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Investigation Underway Into Bardstown Whiskey Rickhouse Collapse

June 23, 2018 – An investigation is underway into the cause of Friday morning’s warehouse collapse at Sazerac’s Barton 1792 Distillery in Bardstown, Kentucky, where thousands of barrels of maturing whiskey flowed from their “ricks” and wiped out half of the seven-story building. No one was injured in the collapse, which the Nelson County Gazette reports was spotted by someone who saw the damaged “rickhouse” from a nearby road. The local newspaper quoted Bardstown’s fire chief as saying the distillery had been “having issues with one wall of the warehouse, and had been working on it.” Production at 1792 Barton had been shut down at the beginning of the week for the distillery’s annual summer maintenance projects.

Sazerac executives did not address those issues in a news release following the accident. According to the statement, Warehouse #30 was built in the 1940’s and held around 18,000 barrels of whiskey at the time of the collapse. Engineers spent Friday afternoon checking the stability of the other side of the warehouse, while distillery workers and officials from the state Department of Environmental Protection were building dams and dikes to prevent leaking whiskey from damaged barrels from reaching into a nearby creek. At last report, water samples from the creek showed no signs of contamination, according to the Louisville Courier-Journal.

Sazerac executives declined WhiskyCast’s request for an interview, and also declined to answer specific questions on when the warehouse had last been inspected or how often the company inspects its “rickhouses” for potential structural issues.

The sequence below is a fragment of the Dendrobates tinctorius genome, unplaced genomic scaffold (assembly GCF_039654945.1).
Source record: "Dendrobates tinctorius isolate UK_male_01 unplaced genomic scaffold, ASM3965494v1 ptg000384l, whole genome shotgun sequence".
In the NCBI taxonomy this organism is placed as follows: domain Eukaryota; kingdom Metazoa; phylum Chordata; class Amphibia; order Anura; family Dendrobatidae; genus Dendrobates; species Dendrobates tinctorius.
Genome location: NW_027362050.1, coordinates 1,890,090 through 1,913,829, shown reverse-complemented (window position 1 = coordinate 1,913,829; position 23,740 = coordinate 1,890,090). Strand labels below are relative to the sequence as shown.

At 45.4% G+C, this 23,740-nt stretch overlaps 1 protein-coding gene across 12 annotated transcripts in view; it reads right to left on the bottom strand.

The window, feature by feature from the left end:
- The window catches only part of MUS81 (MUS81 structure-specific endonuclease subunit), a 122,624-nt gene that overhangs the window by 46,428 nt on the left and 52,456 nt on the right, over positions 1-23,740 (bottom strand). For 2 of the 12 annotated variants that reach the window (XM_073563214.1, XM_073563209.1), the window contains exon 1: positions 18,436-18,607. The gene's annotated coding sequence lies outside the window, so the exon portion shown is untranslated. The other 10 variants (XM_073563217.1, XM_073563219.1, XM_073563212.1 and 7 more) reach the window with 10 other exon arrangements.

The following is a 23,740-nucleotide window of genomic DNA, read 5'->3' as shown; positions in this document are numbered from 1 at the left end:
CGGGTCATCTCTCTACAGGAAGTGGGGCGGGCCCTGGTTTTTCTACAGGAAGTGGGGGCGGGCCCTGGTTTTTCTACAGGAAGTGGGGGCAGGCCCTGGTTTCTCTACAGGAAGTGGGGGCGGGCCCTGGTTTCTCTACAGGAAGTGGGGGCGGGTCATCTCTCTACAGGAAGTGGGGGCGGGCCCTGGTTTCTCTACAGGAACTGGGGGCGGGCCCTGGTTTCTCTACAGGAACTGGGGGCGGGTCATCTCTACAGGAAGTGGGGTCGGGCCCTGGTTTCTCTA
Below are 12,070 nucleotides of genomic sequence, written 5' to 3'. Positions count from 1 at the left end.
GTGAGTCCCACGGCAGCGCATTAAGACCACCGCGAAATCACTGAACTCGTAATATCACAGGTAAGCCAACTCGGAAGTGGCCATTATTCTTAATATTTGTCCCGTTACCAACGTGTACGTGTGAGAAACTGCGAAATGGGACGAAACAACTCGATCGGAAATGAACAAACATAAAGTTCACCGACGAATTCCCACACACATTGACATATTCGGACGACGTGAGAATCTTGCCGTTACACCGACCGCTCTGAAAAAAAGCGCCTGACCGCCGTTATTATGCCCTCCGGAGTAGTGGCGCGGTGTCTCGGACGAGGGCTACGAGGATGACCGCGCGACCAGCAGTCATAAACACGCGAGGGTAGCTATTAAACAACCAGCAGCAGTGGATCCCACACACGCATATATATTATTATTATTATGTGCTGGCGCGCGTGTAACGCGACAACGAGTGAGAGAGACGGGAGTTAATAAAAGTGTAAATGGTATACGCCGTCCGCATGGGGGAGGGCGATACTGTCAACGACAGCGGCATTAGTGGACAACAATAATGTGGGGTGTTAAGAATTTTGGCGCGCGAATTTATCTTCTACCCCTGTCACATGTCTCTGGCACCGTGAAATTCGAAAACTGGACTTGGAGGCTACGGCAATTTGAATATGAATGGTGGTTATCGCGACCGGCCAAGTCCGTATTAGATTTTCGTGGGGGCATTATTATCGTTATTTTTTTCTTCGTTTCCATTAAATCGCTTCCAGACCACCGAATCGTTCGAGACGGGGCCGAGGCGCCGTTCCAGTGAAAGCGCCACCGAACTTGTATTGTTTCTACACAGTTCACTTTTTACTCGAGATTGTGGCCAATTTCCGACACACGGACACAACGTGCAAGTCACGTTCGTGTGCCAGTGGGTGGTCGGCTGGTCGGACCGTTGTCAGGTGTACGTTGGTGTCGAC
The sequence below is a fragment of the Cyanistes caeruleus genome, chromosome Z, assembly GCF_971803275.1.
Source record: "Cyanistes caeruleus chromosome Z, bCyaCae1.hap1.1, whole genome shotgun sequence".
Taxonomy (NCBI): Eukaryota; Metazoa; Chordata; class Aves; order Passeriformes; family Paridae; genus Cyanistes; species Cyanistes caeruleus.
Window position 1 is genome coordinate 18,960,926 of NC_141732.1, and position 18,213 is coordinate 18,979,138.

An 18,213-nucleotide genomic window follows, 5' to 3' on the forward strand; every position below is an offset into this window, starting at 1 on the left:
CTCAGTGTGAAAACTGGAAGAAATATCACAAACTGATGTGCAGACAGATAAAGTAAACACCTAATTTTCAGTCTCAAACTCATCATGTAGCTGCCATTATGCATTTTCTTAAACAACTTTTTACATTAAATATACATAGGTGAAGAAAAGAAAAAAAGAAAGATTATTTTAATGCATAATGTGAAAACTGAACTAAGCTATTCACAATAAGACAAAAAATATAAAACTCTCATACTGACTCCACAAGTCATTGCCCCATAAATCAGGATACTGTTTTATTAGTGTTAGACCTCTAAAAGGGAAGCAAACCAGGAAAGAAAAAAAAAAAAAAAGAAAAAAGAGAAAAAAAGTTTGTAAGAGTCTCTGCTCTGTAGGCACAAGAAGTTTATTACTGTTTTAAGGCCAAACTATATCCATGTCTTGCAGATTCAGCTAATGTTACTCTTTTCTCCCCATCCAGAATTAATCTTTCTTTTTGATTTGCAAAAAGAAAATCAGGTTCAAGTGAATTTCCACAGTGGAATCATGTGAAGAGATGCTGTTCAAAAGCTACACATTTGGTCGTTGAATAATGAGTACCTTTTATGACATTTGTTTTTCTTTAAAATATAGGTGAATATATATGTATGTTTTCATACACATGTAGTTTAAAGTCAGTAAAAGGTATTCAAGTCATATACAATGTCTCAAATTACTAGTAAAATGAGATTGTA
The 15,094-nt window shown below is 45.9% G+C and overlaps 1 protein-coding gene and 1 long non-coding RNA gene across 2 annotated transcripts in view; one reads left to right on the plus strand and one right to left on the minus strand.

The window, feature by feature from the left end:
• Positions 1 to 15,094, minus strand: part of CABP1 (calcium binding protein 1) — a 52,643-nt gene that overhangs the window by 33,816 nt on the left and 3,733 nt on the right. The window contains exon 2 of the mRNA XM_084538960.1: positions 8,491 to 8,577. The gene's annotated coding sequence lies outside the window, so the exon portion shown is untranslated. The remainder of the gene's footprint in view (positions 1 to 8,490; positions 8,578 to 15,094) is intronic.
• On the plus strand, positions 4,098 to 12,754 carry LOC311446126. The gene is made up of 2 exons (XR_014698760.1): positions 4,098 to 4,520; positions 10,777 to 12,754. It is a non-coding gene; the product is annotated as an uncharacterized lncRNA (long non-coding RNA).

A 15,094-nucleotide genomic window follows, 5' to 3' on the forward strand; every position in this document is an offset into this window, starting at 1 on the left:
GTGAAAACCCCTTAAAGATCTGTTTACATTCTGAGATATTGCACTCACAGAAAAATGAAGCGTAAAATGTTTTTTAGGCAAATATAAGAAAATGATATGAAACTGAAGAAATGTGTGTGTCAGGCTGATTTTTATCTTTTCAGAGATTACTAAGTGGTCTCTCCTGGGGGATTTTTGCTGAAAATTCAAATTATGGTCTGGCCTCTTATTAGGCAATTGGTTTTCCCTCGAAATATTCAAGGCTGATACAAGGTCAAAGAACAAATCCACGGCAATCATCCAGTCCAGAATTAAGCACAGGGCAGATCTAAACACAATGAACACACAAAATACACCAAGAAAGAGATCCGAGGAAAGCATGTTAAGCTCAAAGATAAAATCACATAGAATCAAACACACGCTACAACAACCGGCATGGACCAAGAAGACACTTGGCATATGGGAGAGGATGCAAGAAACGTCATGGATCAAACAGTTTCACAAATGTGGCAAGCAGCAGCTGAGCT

Sazerac has a total of 29 “rickhouses” at the 1792 Barton Distillery, and more at its other distilleries in Kentucky, Buffalo Trace in Frankfort and Glenmore in Owensboro. In its statement, Sazerac said it may be “several days or weeks” before a full damage assessment is complete or how many of the barrels can be recovered. The distillery produces Sazerac’s 1792 Bourbon, along with a number of other spirits, and the warehouse held a variety of distilled products.

Helicopter video from Louisville television station WLKY showed the collapsed timber framework known as “ricks” that held the barrels in stacks of three. The warehouse was one of 29 at the distillery, which was acquired by Sazerac in 2009 as part of a $334 million deal with Constellation Brands. It is located in a remote corner of the distillery’s 192-acre site, well away from the buildings housing distilling operations or 1792 Barton’s visitors center, which reopened to the public for tours on Saturday.

This maturation warehouse in Lebanon County is part of the Bourbon industry's $1.2 billion in construction and capital investments. File photo ©2017, Mark Gillespie/CaskStrength Media.
This file photo shows a rickhouse under construction, as the timber framework for the “ricks” that hold whiskey barrels is assembled before the walls and roof are attached.

“Rickhouse” is the common term used for Kentucky’s whiskey maturation warehouses, with the timber frames resting on concrete pads and surrounded by the building’s exterior framework, an elevator shaft to move barrels from ground level to the upper floors, and the thin sheet metal exterior. Rickhouses are typically designed so that the exterior walls do not bear the load of the whiskey barrels in the ricks, and support only the weight of the building’s roof, electrical wiring, and any sprinklers. There have been numerous cases where tornadoes or other severe storms have ripped the sheet metal walls from fully-loaded rickhouses with no damage to the ricks or barrels inside.

Warehouse #30 at 1792 Barton is one of hundreds of older maturation “rickhouses” around Kentucky built in this style, and its 18,000 barrel capacity is in line with industry standards for those warehouses. Following the 1996 fire that destroyed Heaven Hill Distillery and several of its warehouses in Bardstown, the state of Kentucky imposed construction standards on new maturation warehouses that require earthen containment berms to keep spilled whiskey from reaching other warehouses or nearby streams. The standards also established maximum dimensions for warehouses, with the largest ones capable of holding around 50,000 barrels each.

WhiskyCast has contacted Nelson County officials for additional information on the investigation into the collapse. This story will be updated as necessary.

Links: 1792 Barton Distillery | Sazerac